hmmm... maybe not a favorite.. but I just modified some of ds long sleeved winter clothes for summer by taking off the faux under shirt. It was easy and took me 5 minutes per shirt! Now he has 5 rompers to wear out instead of just 2.
Post your favorite frugal tips - Page 2
Thats a great idea! Im gonna see if DS has any shirts I can do this with, I am a beginner sewer but its worth a try!
- call every bill you have every 6 months to get a lower payment, lower apr etc
- i turn off the ac/lower the ac during the day when DH is gone, he has to be SUPER cool but I don't mind it being a bit warm
- budget and meal plan, including 'fun' money because IMO if you don't treat yourself you end up going crazy
- buy items used and repurpose, everything from clothes to furntiure
- sell stuff i don't want/need
- automatic savings (directly from DH's paycheck)
- making sure your grocery list is ENOUGH, for a while I would cut it so much that we'd run out of food for snacks, etc making me more likely to go out
- order water when going out
- drinking water at home
- Trader Joe's! Saves us SO much, our family of four can normally be under 70 bucks for the week
- make your own cleaners
- playdates instead of lunch dates
- restaurant.com (with coupon code) for every date night
- always searching for a coupon code for online stores
- printing coupons for stores I'm going to
- Bed, Bath and Beyond for toiletries... a lot of them don't carry stuff like that, but some do. I can get Dr. Bronner's for 9.99 plus 20 percent off, same with Organix conditioner, Burt's Bees, Say Yes to Carrots, California Baby
My two cents on making sure we get as much as possible out of the foods we bring into the house is this: almost every leftover we put in the fridge gets a masking tape & Sharpie label. I am MUCH more likely to eat what is in a container if I don't have to open it for inspection. Since we usually eat a lot of the same things, I put the labels on the cabinet and wind up re-using even though (much to the embarrassment of my fifteen year old son when he has friends over). I am also lucky that DH will pretty much eat anything, short of diaper contents...
I haven't had credit card debt since I killed it years ago, but when I did, I called and requested lower APRs...as long as you have a reasonably clean payment history, they typically will comply. I also used Dave Ramsey's materials to learn how to better manage my debt and finances.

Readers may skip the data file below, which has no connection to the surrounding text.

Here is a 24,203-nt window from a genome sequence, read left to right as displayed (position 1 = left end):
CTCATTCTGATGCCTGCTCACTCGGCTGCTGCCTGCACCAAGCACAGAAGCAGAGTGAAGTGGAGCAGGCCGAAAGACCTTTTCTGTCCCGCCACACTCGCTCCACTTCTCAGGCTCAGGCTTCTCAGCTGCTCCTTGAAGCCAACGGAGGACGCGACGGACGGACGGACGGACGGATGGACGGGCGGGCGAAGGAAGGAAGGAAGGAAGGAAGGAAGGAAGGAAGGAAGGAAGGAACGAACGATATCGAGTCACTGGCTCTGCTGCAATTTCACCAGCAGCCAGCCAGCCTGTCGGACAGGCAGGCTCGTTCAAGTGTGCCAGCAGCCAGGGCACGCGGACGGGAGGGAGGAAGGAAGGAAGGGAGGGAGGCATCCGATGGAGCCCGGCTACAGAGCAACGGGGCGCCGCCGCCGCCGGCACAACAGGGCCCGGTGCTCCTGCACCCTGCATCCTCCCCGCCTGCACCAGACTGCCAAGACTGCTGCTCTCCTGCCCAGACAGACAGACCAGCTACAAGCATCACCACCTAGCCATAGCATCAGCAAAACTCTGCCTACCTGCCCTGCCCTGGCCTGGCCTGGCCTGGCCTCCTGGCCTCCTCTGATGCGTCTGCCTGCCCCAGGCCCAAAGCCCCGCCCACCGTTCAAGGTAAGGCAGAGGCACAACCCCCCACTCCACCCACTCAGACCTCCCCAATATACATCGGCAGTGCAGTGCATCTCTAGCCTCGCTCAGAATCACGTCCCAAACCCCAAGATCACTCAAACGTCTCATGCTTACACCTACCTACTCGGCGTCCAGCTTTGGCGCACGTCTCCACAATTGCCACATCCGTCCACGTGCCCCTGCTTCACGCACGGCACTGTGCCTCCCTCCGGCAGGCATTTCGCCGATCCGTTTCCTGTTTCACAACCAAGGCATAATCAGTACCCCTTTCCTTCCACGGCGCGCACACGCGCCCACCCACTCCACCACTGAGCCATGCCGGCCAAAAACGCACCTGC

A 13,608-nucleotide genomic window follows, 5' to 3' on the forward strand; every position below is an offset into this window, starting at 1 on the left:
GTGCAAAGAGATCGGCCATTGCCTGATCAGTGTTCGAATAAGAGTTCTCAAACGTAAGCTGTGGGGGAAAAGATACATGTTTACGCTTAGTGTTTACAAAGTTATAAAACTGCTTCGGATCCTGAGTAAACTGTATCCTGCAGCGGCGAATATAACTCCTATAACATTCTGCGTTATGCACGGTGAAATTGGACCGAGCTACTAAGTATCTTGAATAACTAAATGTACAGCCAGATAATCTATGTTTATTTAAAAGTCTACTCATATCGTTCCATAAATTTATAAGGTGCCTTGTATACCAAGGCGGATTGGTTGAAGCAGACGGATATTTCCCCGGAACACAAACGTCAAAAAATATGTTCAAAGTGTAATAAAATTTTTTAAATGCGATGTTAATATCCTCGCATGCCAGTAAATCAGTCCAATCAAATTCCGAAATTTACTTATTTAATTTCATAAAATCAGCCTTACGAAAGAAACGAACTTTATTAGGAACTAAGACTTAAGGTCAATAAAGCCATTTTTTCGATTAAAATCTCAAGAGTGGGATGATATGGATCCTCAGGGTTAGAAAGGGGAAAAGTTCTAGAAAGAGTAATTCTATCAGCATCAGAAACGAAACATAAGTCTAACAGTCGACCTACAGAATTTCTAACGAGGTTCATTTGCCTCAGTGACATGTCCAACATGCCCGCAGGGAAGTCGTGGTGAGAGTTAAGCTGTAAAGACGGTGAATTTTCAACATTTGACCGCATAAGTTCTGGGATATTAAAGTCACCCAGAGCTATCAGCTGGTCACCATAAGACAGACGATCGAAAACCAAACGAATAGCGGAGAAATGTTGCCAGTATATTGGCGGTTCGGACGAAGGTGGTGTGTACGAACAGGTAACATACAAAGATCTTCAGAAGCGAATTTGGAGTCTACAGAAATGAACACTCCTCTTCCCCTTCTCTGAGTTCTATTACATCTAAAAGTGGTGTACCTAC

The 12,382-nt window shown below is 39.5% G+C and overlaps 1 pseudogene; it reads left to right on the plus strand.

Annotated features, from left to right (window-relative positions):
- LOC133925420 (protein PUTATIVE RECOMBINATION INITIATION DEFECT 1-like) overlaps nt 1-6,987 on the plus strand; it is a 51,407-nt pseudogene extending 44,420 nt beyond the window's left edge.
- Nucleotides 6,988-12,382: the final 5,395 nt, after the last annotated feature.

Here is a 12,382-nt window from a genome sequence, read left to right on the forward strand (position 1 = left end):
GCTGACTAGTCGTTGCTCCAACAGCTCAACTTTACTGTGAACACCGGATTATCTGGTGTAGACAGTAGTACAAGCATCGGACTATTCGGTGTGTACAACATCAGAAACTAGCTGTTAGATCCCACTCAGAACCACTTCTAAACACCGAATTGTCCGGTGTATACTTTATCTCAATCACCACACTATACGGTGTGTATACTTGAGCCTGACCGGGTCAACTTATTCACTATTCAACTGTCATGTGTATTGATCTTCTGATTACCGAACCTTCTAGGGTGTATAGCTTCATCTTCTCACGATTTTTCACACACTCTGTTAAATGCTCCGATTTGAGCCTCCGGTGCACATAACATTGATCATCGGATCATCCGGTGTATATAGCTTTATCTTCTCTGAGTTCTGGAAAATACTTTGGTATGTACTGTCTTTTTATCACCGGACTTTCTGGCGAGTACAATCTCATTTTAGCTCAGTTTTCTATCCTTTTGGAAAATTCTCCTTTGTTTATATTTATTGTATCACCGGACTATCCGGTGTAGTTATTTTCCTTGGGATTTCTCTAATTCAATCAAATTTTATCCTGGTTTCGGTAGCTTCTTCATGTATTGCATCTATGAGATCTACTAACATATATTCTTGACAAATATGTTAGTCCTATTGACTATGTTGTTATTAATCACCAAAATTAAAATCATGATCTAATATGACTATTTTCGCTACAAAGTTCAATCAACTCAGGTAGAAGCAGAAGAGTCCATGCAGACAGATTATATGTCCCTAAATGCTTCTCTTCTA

ETA: When I say I used Dave Ramsey's materials, I meant a book I got at a yard sale & his free radio program. He also has "materials" that you can buy for a lot of dough and classes of his you can take, but I sure didn't do that stuff.
Edited by McGucks - 7/31/11 at 11:39am
I discovered a neat trick for greeting cards. I'm not much of a greeting cards person anyway, but I had to make a bunch of thankyou cards after the baby was born. I used folded A4 printer paper, and got DD to crayon a picture of a baby on the front of each (after convincing her not to make them anatomically correct... I wasn't sure the old ladies from church would appreciate that!). She's three, so they weren't the most artistically awesome cards ever, but the babies were recognisably babies (well, people...), and the ladies LOVED them. I'm moderately crafty and could probably have made some respectable cards myself, but it would have taken ages and it's not really my thing. Plus, this was a good reason to spend some quality art time with DD, AND I didn't have to keep said art on the fridge for the next year and a half to prevent her outrage when I got rid of it. :p I highly recommend it.
This isn't super-frugal, but when DH and I occasionally go out for dinner, I try to use an online deal. I get a couple of "deal a day" emails; most of the deals are rubbish or irrelevant to our interests, which is probably just as well, but occasionally there'll be a 50% off voucher for a restaurant we haven't tried. We also tend to share a meal, because we're small eaters and it gives us room for a starter or dessert - which is still cheaper than two mains. And we unashamedly doggy-bag, because DD loves our leftovers. :p